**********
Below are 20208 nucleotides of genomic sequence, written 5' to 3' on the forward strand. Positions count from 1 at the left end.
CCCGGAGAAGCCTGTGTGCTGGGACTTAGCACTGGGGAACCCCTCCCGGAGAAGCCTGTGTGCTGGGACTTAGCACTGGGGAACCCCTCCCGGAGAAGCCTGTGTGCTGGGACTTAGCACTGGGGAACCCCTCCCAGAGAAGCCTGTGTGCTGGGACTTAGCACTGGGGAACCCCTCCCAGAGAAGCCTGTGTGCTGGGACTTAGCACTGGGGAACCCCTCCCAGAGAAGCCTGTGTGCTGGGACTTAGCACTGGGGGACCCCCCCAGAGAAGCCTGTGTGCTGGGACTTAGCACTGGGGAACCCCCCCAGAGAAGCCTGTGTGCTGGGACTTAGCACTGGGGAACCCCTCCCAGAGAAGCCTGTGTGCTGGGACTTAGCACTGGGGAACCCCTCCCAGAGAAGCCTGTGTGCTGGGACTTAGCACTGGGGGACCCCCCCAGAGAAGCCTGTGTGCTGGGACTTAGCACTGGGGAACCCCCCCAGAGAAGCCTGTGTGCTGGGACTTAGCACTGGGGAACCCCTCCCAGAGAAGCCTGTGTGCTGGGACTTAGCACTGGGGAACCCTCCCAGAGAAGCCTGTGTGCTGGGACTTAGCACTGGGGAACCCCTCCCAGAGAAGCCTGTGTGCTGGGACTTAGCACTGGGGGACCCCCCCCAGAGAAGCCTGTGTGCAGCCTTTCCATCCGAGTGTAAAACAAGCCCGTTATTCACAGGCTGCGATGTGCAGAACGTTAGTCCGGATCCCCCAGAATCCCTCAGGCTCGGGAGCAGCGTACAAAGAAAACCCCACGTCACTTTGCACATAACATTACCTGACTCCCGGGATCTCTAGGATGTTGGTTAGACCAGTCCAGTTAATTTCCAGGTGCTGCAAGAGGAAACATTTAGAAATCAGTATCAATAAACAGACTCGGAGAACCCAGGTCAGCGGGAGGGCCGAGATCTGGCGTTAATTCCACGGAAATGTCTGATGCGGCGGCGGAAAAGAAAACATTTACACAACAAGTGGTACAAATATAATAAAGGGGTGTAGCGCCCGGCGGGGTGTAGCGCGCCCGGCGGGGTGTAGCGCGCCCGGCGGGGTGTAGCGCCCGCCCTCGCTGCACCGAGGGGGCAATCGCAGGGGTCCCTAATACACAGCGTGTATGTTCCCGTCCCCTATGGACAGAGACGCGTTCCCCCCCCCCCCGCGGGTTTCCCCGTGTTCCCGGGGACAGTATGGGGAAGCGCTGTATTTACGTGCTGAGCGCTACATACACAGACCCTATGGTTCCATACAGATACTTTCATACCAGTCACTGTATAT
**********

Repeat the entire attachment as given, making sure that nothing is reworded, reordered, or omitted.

Below are 20208 nucleotides of genomic sequence, written 5' to 3' on the forward strand. Positions count from 1 at the left end.
CCCGGAGAAGCCTGTGTGCTGGGACTTAGCACTGGGGAACCCCTCCCGGAGAAGCCTGTGTGCTGGGACTTAGCACTGGGGAACCCCTCCCGGAGAAGCCTGTGTGCTGGGACTTAGCACTGGGGAACCCCTCCCAGAGAAGCCTGTGTGCTGGGACTTAGCACTGGGGAACCCCTCCCAGAGAAGCCTGTGTGCTGGGACTTAGCACTGGGGAACCCCTCCCAGAGAAGCCTGTGTGCTGGGACTTAGCACTGGGGGACCCCCCCAGAGAAGCCTGTGTGCTGGGACTTAGCACTGGGGAACCCCCCCAGAGAAGCCTGTGTGCTGGGACTTAGCACTGGGGAACCCCTCCCAGAGAAGCCTGTGTGCTGGGACTTAGCACTGGGGAACCCCTCCCAGAGAAGCCTGTGTGCTGGGACTTAGCACTGGGGGACCCCCCCAGAGAAGCCTGTGTGCTGGGACTTAGCACTGGGGAACCCCCCCAGAGAAGCCTGTGTGCTGGGACTTAGCACTGGGGAACCCCTCCCAGAGAAGCCTGTGTGCTGGGACTTAGCACTGGGGAACCCTCCCAGAGAAGCCTGTGTGCTGGGACTTAGCACTGGGGAACCCCTCCCAGAGAAGCCTGTGTGCTGGGACTTAGCACTGGGGGACCCCCCCCAGAGAAGCCTGTGTGCAGCCTTTCCATCCGAGTGTAAAACAAGCCCGTTATTCACAGGCTGCGATGTGCAGAACGTTAGTCCGGATCCCCCAGAATCCCTCAGGCTCGGGAGCAGCGTACAAAGAAAACCCCACGTCACTTTGCACATAACATTACCTGACTCCCGGGATCTCTAGGATGTTGGTTAGACCAGTCCAGTTAATTTCCAGGTGCTGCAAGAGGAAACATTTAGAAATCAGTATCAATAAACAGACTCGGAGAACCCAGGTCAGCGGGAGGGCCGAGATCTGGCGTTAATTCCACGGAAATGTCTGATGCGGCGGCGGAAAAGAAAACATTTACACAACAAGTGGTACAAATATAATAAAGGGGTGTAGCGCCCGGCGGGGTGTAGCGCGCCCGGCGGGGTGTAGCGCGCCCGGCGGGGTGTAGCGCCCGCCCTCGCTGCACCGAGGGGGCAATCGCAGGGGTCCCTAATACACAGCGTGTATGTTCCCGTCCCCTATGGACAGAGACGCGTTCCCCCCCCCCCCGCGGGTTTCCCCGTGTTCCCGGGGACAGTATGGGGAAGCGCTGTATTTACGTGCTGAGCGCTACATACACAGACCCTATGGTTCCATACAGATACTTTCATACCAGTCACTGTATAT